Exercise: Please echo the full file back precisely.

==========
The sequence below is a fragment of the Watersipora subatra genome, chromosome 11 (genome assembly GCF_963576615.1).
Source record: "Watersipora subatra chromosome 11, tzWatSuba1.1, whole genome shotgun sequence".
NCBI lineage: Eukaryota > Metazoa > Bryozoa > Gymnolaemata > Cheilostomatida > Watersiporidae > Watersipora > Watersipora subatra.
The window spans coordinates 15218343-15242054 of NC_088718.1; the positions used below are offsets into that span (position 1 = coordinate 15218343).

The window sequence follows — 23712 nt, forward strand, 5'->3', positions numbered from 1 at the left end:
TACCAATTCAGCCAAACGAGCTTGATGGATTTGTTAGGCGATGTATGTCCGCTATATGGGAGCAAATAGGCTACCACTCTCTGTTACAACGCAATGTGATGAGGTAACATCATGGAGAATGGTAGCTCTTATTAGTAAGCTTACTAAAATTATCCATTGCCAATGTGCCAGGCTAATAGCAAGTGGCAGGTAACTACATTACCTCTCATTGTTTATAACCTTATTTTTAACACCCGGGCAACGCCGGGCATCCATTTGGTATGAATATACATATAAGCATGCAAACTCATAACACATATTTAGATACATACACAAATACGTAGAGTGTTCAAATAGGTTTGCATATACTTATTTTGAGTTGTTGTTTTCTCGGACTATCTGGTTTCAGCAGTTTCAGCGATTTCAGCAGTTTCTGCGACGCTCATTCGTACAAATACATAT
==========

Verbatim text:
The sequence below is a fragment of the Watersipora subatra genome, chromosome 11 (genome assembly GCF_963576615.1).
Source record: "Watersipora subatra chromosome 11, tzWatSuba1.1, whole genome shotgun sequence".
NCBI lineage: Eukaryota > Metazoa > Bryozoa > Gymnolaemata > Cheilostomatida > Watersiporidae > Watersipora > Watersipora subatra.
The window spans coordinates 15218343-15242054 of NC_088718.1; the positions used below are offsets into that span (position 1 = coordinate 15218343).

The window sequence follows — 23712 nt, forward strand, 5'->3', positions numbered from 1 at the left end:
TACCAATTCAGCCAAACGAGCTTGATGGATTTGTTAGGCGATGTATGTCCGCTATATGGGAGCAAATAGGCTACCACTCTCTGTTACAACGCAATGTGATGAGGTAACATCATGGAGAATGGTAGCTCTTATTAGTAAGCTTACTAAAATTATCCATTGCCAATGTGCCAGGCTAATAGCAAGTGGCAGGTAACTACATTACCTCTCATTGTTTATAACCTTATTTTTAACACCCGGGCAACGCCGGGCATCCATTTGGTATGAATATACATATAAGCATGCAAACTCATAACACATATTTAGATACATACACAAATACGTAGAGTGTTCAAATAGGTTTGCATATACTTATTTTGAGTTGTTGTTTTCTCGGACTATCTGGTTTCAGCAGTTTCAGCGATTTCAGCAGTTTCTGCGACGCTCATTCGTACAAATACATAT